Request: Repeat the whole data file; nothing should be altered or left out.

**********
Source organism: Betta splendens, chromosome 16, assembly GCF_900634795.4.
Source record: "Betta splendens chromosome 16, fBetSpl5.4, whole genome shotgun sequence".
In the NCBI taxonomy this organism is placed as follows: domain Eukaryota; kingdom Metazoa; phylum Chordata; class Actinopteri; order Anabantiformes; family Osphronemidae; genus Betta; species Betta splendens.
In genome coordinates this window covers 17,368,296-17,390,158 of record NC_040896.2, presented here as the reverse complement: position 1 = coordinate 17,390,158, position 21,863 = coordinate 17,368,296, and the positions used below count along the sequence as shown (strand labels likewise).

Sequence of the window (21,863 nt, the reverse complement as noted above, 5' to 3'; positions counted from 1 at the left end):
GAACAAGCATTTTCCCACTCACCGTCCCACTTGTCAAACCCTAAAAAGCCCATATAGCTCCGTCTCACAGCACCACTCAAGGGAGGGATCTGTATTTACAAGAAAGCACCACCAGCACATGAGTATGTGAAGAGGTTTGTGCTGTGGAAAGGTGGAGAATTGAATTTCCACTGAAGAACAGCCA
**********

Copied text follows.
Source organism: Betta splendens, chromosome 16, assembly GCF_900634795.4.
Source record: "Betta splendens chromosome 16, fBetSpl5.4, whole genome shotgun sequence".
In the NCBI taxonomy this organism is placed as follows: domain Eukaryota; kingdom Metazoa; phylum Chordata; class Actinopteri; order Anabantiformes; family Osphronemidae; genus Betta; species Betta splendens.
In genome coordinates this window covers 17,368,296-17,390,158 of record NC_040896.2, presented here as the reverse complement: position 1 = coordinate 17,390,158, position 21,863 = coordinate 17,368,296, and the positions used below count along the sequence as shown (strand labels likewise).

Sequence of the window (21,863 nt, the reverse complement as noted above, 5' to 3'; positions counted from 1 at the left end):
GAACAAGCATTTTCCCACTCACCGTCCCACTTGTCAAACCCTAAAAAGCCCATATAGCTCCGTCTCACAGCACCACTCAAGGGAGGGATCTGTATTTACAAGAAAGCACCACCAGCACATGAGTATGTGAAGAGGTTTGTGCTGTGGAAAGGTGGAGAATTGAATTTCCACTGAAGAACAGCCA